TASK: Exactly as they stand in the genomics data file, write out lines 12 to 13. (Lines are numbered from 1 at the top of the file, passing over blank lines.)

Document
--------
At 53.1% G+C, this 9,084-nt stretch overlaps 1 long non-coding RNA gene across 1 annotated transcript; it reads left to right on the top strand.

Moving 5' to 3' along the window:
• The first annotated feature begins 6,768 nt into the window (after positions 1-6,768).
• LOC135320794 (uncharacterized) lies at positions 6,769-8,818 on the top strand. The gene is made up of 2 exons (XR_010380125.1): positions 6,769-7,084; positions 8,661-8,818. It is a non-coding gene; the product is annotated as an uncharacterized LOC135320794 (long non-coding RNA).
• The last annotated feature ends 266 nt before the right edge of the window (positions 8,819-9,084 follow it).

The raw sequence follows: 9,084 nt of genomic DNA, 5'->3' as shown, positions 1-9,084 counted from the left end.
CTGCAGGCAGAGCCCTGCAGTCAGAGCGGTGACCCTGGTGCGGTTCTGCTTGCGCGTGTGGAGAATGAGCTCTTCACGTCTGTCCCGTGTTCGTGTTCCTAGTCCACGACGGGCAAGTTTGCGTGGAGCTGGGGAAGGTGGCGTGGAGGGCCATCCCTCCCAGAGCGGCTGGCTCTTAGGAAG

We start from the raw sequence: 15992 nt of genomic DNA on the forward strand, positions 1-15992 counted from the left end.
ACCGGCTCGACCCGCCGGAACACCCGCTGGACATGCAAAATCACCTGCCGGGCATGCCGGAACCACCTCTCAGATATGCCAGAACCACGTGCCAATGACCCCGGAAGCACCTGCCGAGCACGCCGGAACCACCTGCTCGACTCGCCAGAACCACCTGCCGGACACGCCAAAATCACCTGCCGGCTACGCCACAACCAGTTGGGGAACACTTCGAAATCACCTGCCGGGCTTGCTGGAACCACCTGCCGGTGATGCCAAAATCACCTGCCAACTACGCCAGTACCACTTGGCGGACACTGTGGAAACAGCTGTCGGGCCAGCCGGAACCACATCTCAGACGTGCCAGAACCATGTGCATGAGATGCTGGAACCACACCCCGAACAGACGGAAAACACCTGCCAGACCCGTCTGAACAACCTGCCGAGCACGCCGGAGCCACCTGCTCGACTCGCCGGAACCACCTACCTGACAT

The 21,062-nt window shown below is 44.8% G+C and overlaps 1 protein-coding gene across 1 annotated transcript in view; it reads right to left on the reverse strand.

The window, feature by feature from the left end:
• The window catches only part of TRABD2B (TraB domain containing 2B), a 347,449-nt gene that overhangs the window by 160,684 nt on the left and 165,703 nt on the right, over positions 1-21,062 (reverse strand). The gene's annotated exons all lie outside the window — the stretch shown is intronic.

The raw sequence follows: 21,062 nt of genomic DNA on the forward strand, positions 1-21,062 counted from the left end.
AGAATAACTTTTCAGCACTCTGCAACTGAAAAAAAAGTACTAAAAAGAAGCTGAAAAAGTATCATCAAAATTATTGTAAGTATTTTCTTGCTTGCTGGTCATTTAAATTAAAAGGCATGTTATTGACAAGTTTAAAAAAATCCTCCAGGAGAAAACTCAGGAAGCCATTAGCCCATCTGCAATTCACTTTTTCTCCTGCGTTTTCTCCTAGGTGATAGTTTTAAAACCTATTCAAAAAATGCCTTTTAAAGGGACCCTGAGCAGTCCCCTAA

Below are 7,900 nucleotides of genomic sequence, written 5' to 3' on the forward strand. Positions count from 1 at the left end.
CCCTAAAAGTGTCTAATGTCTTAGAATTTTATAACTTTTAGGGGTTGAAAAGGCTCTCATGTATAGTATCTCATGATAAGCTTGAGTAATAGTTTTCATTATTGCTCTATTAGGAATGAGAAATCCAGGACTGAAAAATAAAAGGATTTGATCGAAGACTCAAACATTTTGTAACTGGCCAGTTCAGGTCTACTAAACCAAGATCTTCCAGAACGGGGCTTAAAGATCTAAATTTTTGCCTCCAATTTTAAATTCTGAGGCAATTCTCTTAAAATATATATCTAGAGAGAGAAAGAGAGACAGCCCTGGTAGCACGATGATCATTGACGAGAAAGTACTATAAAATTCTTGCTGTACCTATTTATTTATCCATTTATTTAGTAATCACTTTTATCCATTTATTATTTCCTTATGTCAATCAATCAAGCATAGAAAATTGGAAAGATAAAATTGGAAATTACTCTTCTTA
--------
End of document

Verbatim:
• The window catches only part of TRABD2B (TraB domain containing 2B), a 347,449-nt gene that overhangs the window by 160,684 nt on the left and 165,703 nt on the right, over positions 1-21,062 (reverse strand). The gene's annotated exons all lie outside the window — the stretch shown is intronic.

The raw sequence follows: 21,062 nt of genomic DNA on the forward strand, positions 1-21,062 counted from the left end.